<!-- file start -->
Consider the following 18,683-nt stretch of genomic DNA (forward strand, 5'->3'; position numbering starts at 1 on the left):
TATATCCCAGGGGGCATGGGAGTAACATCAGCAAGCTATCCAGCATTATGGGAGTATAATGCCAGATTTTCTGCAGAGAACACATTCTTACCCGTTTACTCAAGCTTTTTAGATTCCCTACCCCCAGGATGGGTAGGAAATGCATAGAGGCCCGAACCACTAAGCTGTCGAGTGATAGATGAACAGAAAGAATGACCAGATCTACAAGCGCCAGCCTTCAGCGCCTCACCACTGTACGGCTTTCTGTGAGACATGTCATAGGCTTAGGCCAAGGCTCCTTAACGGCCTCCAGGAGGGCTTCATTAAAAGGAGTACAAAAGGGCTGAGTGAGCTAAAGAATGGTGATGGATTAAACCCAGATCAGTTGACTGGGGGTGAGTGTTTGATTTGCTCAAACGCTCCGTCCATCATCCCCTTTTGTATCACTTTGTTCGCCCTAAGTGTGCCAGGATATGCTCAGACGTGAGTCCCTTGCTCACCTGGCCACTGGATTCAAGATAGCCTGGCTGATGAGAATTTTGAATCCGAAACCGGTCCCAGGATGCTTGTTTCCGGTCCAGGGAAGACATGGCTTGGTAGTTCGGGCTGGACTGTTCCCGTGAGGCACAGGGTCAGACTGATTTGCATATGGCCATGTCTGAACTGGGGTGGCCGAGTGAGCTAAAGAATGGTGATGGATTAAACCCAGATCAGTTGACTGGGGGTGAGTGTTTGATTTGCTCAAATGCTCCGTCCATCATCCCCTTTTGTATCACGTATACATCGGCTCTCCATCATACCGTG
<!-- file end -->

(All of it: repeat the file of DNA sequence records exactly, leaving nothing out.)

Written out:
Consider the following 18,683-nt stretch of genomic DNA (forward strand, 5'->3'; position numbering starts at 1 on the left):
TATATCCCAGGGGGCATGGGAGTAACATCAGCAAGCTATCCAGCATTATGGGAGTATAATGCCAGATTTTCTGCAGAGAACACATTCTTACCCGTTTACTCAAGCTTTTTAGATTCCCTACCCCCAGGATGGGTAGGAAATGCATAGAGGCCCGAACCACTAAGCTGTCGAGTGATAGATGAACAGAAAGAATGACCAGATCTACAAGCGCCAGCCTTCAGCGCCTCACCACTGTACGGCTTTCTGTGAGACATGTCATAGGCTTAGGCCAAGGCTCCTTAACGGCCTCCAGGAGGGCTTCATTAAAAGGAGTACAAAAGGGCTGAGTGAGCTAAAGAATGGTGATGGATTAAACCCAGATCAGTTGACTGGGGGTGAGTGTTTGATTTGCTCAAACGCTCCGTCCATCATCCCCTTTTGTATCACTTTGTTCGCCCTAAGTGTGCCAGGATATGCTCAGACGTGAGTCCCTTGCTCACCTGGCCACTGGATTCAAGATAGCCTGGCTGATGAGAATTTTGAATCCGAAACCGGTCCCAGGATGCTTGTTTCCGGTCCAGGGAAGACATGGCTTGGTAGTTCGGGCTGGACTGTTCCCGTGAGGCACAGGGTCAGACTGATTTGCATATGGCCATGTCTGAACTGGGGTGGCCGAGTGAGCTAAAGAATGGTGATGGATTAAACCCAGATCAGTTGACTGGGGGTGAGTGTTTGATTTGCTCAAATGCTCCGTCCATCATCCCCTTTTGTATCACGTATACATCGGCTCTCCATCATACCGTG